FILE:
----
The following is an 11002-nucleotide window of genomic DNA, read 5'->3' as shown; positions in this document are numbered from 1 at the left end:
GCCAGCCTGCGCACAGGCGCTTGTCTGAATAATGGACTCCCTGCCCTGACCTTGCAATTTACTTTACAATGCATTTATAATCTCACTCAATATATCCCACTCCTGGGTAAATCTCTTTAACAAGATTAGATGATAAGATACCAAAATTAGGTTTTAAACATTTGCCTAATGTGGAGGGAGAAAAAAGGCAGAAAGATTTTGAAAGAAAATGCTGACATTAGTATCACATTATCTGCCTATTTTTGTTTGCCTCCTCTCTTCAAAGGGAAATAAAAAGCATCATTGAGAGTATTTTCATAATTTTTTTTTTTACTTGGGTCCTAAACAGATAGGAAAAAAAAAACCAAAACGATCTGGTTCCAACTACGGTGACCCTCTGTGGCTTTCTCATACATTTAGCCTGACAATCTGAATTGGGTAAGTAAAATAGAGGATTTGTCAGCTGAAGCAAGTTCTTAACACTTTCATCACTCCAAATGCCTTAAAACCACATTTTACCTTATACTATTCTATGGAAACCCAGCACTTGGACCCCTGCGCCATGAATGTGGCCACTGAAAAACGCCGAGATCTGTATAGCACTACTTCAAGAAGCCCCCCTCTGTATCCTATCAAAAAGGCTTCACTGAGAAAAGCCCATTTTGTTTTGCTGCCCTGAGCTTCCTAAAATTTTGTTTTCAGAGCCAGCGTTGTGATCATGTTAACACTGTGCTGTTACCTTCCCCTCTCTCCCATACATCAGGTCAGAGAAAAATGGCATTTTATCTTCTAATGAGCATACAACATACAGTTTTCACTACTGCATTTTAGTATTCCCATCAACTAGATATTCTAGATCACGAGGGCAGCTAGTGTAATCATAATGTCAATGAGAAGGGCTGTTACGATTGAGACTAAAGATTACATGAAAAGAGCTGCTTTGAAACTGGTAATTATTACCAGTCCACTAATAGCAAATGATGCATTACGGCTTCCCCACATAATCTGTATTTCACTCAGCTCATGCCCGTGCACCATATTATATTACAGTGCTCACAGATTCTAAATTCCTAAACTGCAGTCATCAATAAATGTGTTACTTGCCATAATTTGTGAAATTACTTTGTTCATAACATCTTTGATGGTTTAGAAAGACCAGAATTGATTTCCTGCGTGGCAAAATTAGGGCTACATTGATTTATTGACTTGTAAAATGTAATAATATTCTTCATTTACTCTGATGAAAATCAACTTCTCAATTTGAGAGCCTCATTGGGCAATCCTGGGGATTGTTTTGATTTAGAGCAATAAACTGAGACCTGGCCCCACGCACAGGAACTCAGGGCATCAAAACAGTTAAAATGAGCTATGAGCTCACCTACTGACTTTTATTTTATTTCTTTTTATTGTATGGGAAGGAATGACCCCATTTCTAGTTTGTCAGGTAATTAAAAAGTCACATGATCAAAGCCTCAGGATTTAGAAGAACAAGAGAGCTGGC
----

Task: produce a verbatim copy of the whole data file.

The following is an 11002-nucleotide window of genomic DNA, read 5'->3' as shown; positions in this document are numbered from 1 at the left end:
GCCAGCCTGCGCACAGGCGCTTGTCTGAATAATGGACTCCCTGCCCTGACCTTGCAATTTACTTTACAATGCATTTATAATCTCACTCAATATATCCCACTCCTGGGTAAATCTCTTTAACAAGATTAGATGATAAGATACCAAAATTAGGTTTTAAACATTTGCCTAATGTGGAGGGAGAAAAAAGGCAGAAAGATTTTGAAAGAAAATGCTGACATTAGTATCACATTATCTGCCTATTTTTGTTTGCCTCCTCTCTTCAAAGGGAAATAAAAAGCATCATTGAGAGTATTTTCATAATTTTTTTTTTTACTTGGGTCCTAAACAGATAGGAAAAAAAAAACCAAAACGATCTGGTTCCAACTACGGTGACCCTCTGTGGCTTTCTCATACATTTAGCCTGACAATCTGAATTGGGTAAGTAAAATAGAGGATTTGTCAGCTGAAGCAAGTTCTTAACACTTTCATCACTCCAAATGCCTTAAAACCACATTTTACCTTATACTATTCTATGGAAACCCAGCACTTGGACCCCTGCGCCATGAATGTGGCCACTGAAAAACGCCGAGATCTGTATAGCACTACTTCAAGAAGCCCCCCTCTGTATCCTATCAAAAAGGCTTCACTGAGAAAAGCCCATTTTGTTTTGCTGCCCTGAGCTTCCTAAAATTTTGTTTTCAGAGCCAGCGTTGTGATCATGTTAACACTGTGCTGTTACCTTCCCCTCTCTCCCATACATCAGGTCAGAGAAAAATGGCATTTTATCTTCTAATGAGCATACAACATACAGTTTTCACTACTGCATTTTAGTATTCCCATCAACTAGATATTCTAGATCACGAGGGCAGCTAGTGTAATCATAATGTCAATGAGAAGGGCTGTTACGATTGAGACTAAAGATTACATGAAAAGAGCTGCTTTGAAACTGGTAATTATTACCAGTCCACTAATAGCAAATGATGCATTACGGCTTCCCCACATAATCTGTATTTCACTCAGCTCATGCCCGTGCACCATATTATATTACAGTGCTCACAGATTCTAAATTCCTAAACTGCAGTCATCAATAAATGTGTTACTTGCCATAATTTGTGAAATTACTTTGTTCATAACATCTTTGATGGTTTAGAAAGACCAGAATTGATTTCCTGCGTGGCAAAATTAGGGCTACATTGATTTATTGACTTGTAAAATGTAATAATATTCTTCATTTACTCTGATGAAAATCAACTTCTCAATTTGAGAGCCTCATTGGGCAATCCTGGGGATTGTTTTGATTTAGAGCAATAAACTGAGACCTGGCCCCACGCACAGGAACTCAGGGCATCAAAACAGTTAAAATGAGCTATGAGCTCACCTACTGACTTTTATTTTATTTCTTTTTATTGTATGGGAAGGAATGACCCCATTTCTAGTTTGTCAGGTAATTAAAAAGTCACATGATCAAAGCCTCAGGATTTAGAAGAACAAGAGAGCTGGC